Contract Management: Visibility empowers decisions.

Bacon

At approximately 175,496 pages (as of 2013), the Code of Federal Regulations (CFR) is not a casual beach read. So, until recently, I had never heard of Section 317.8(5)(ii) of title 9 of the Code of Federal Regulations. But I have experienced the impact of that rule first hand on many occasions. Specifically, in the bacon aisle of the supermarket.

Truth is transparency. That being the case, visibility into all available information at a given time is what empowers decisions. Apparently, in 1974, the federal government felt the same way about bacon packaging. Until then, supermarkets would tastefully arrange strategically-packaged bacon to show how lean and delicious it is. But consumers were only getting one side of the story – literally. The USDA stepped in to combat this “false impression of leanness of the product.” The solution? A rear window, with “a transparent opening…designed to expose, for viewing, the cut surface of a representative slice.” The whole story.

What’s in your contracts?

The parallel to contracts is less obtuse than it seems. Business runs on contracts. Simple one-page NDAs to complex multi-jurisdictional, global enterprise-level behemoths. What’s in them? How are they managed? Are they managed at all? Consider these contract facts:

  • An estimated 80 percent of all business-to-business transactions are governed by contracts. (Gartner)
  •  Even medium to large organizations have about 20,000 to 40,000 contracts in effect at any given time. (PwC)
  • More than 10% of all executed contracts are lost. (Faulkner Information Services)
  • Ineffective contract management can cost businesses up to 9.2% of annual revenue. (IACCM)

If you could total up the dollar value represented by those contract assets and turn those percentages into real bottom-line numbers, there would be far fewer companies still avoiding contract management solutions. During a recent product demo webinar we hosted on CLM linked with SIM (Supplier Information Management), attendees (some very big companies) indicated what they use to manage contracts currently. 60% use Word, Excel and homegrown remedies. 20% don’t know. Don’t know.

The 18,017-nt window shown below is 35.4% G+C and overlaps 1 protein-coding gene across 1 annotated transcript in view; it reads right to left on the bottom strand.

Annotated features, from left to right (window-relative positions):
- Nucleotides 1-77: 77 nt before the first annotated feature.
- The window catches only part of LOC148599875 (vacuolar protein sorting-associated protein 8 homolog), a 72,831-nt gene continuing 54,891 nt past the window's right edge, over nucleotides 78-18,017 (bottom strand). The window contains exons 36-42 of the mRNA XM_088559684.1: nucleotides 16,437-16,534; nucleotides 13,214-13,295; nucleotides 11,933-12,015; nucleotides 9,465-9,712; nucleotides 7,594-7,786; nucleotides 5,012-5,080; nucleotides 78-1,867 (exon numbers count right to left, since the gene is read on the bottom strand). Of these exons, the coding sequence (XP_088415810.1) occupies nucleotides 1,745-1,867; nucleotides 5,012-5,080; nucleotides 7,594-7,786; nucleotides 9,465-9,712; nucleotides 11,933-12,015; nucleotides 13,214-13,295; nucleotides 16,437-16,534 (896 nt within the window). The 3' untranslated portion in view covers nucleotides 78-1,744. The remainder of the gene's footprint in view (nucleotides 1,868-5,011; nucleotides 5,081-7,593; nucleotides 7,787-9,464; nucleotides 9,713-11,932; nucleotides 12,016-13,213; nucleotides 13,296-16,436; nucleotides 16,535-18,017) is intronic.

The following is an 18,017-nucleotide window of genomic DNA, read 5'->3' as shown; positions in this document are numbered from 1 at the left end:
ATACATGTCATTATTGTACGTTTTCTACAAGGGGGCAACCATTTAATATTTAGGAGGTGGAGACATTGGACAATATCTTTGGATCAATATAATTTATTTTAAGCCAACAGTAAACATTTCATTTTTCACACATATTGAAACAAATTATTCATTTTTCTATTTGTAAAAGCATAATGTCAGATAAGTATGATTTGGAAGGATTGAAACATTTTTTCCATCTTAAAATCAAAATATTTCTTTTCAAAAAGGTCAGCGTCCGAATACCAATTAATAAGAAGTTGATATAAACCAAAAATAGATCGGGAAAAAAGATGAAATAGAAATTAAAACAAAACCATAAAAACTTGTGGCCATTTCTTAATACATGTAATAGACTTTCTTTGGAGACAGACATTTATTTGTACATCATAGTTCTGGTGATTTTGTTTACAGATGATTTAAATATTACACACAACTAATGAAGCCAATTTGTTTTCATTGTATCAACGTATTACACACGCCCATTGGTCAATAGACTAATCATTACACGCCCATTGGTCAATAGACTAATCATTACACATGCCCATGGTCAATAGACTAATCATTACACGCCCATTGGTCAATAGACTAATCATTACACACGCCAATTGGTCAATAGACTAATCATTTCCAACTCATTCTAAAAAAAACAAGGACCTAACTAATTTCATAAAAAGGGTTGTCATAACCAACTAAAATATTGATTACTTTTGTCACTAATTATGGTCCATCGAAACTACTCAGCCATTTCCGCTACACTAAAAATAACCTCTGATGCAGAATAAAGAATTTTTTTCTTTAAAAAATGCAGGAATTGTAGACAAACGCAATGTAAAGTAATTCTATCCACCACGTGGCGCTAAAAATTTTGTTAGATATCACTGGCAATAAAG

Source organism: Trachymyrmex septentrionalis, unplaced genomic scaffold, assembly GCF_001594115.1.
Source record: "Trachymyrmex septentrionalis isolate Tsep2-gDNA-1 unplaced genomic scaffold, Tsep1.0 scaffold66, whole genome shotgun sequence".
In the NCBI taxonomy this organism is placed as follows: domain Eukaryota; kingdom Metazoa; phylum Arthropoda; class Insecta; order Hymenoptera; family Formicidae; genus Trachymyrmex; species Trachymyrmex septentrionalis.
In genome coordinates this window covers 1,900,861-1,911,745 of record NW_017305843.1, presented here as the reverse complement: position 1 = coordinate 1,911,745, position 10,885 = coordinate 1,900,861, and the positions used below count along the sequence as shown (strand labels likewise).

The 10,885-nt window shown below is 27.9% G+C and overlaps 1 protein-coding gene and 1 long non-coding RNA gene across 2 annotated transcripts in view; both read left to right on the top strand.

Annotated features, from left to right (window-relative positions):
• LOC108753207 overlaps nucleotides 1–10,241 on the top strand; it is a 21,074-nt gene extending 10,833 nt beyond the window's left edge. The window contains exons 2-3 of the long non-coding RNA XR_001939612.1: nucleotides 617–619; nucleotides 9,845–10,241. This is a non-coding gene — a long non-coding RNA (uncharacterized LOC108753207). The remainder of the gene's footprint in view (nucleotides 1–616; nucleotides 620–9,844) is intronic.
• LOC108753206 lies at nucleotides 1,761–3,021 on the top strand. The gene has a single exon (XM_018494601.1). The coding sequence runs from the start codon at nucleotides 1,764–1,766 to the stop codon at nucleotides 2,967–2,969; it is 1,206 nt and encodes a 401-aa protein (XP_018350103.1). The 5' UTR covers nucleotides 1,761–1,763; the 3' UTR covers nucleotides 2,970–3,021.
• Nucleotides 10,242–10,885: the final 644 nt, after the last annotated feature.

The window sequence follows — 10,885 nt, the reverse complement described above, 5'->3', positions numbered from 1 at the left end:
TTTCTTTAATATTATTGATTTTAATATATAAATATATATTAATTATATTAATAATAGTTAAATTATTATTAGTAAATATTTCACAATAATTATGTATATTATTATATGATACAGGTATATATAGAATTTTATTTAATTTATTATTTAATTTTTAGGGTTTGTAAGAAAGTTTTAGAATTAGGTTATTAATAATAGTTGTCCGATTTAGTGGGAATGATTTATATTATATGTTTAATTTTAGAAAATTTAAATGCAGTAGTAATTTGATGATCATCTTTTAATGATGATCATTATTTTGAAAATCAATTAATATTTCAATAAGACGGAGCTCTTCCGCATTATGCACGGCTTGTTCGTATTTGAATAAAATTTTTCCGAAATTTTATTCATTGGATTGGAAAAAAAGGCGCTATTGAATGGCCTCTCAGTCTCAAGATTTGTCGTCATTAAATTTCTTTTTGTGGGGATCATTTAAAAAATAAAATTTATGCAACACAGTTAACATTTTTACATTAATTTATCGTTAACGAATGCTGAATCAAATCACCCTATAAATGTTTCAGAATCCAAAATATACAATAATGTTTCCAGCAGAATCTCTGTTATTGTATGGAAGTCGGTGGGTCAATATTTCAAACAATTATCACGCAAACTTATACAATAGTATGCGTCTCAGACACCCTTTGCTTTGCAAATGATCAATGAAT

Outgrowing homegrown contract management.

The specific reasons weren’t given, but our experience shows that organizations in the $2 – $5 billion range are often at a technology crossroads; organic and acquisition growth happened at a manageable pace, where existing process worked well enough. But suddenly, the enterprise need and business reality are quite different, and dictate a new approach.

For other companies, part of the problem is also the focus on the front-end of the process – getting the contract created, approved and in place. According to Forrester, that process can take almost three-and-a-half weeks. Without dynamic contract management in place, contract viscosity creates impatience, and in the lag-time other projects come up, other deals get made, business moves on. With practitioners just happy to finally get a signed contract, it gets shoved in a file and all but forgotten.

But if contract productivity is one issue, compliance and enforcement are a whole other problem. As we say often, you can’t manage what you can’t see. If you don’t have visibility into your contracts, there’s no way to effectively monitor (and leverage) their contents. And if no one is paying attention to all those clauses, attachments, terms, conditions and commitments, you create a big blind spot where risk grows.

A textbook example of that is a few years back when Powdr Corporation, owner of Park City Mountain Resort, missed a lease renewal by two days. The annual payment increase of nearly $25 million put the company out of business. How many other missed lease renewals – or auto-renewals – are happening every day without contract visibility?

From contract to social compact.

The operative word in Contract Lifecycle Management is “lifecycle” – that document isn’t sitting idly in a drawer or file, it’s a living thing designed to be used. As Tim Cummins, President & CEO of IACCM (International Association for Contract & Commercial Management), said in a recent OutLoud podcast, there is growing recognition that contracts are fundamental to not only trading relationships, but overall human endeavor. In fact, IACCM is working with the World Economic Forum on how to improve the role of contracts in building social trust.

This increasing importance of contracts has sparked a significant increase in senior executive leadership interest in better contract management. Technology is playing a key role. Along with transparency into contracts, access to them at all times, from all devices, is critical. Creating contract competence includes major self-service and wizard components – taking contract creation out of the hands of just legal and empowering the broader user base. Without an advanced contract management solution on a cloud platform, one that provides unified data and built-in controls, that possibility isn’t feasible (or practical).

The future for contracts is going from one of inherent complexity to ultimate simplicity and clarity, where visibility eliminates uncertainty and empowers decisions.

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    Still quiet here.sas

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